Thus my day began with sorting out a bonfire to dispose of sundry rubbish, then getting back inside out of the bitterly cold air and starting on a shelf next to the sink that has always been planned, but has previously been somewhat inaccessible. I got an upright bolted firmly in place and cut to length but when Steph and Andrew came down at lunchtime, he reported he hadn't been able to find any jig-saw blades and concluded they 'must' be down at the shed. Having spent a half-hour last week looking for them, I was equally sure they were still at the house. So the shelf itself didn't get cut but Andrew and Steph made an effort to start tidying up all the Linbinned bolts and such and tried to find the jig-saw blades. I started converting a 110V fluorescent lamp fitting ready to accept a 240V LED tube, and cutting/bending a length of cable tray which is to go up at the south end of the shed to make a better job of the cables there and provide an anchor for the additional Emergency light that the Inspector asked for.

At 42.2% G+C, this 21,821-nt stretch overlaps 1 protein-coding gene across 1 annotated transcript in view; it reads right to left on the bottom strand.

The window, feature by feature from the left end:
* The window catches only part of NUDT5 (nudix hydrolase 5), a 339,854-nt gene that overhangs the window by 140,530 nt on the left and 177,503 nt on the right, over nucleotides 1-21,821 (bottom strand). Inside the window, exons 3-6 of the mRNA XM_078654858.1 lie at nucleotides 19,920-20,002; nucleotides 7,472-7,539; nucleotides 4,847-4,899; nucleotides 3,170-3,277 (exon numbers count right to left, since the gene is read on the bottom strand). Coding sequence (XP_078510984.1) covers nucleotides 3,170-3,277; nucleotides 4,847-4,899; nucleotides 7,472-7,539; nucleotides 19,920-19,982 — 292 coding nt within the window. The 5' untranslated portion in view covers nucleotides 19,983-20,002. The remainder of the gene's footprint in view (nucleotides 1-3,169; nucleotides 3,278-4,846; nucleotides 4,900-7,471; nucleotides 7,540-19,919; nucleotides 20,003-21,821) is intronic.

I went on with little tasks after Steph and Andrew had departed. When I eventually arrived home, I put my hands on the jig-saw blades within 5 minutes.
Another large package that arrived during the week is a 24Volt hydraulic pump assembly for the low-loader. At present the hydraulic rams on the neck require a hydraulic feed from the tractor unit, but that is not universally available and limits whom he could hire in from, so a pump and reservoir is an obvious additional accessory. The carrier in this case was due Tuesday but hasn't been to the Briddon Country Pile before and couldn't locate it, but instead of returning it to sender claiming the house doesn't exist, returned on Wednesday and this time found us.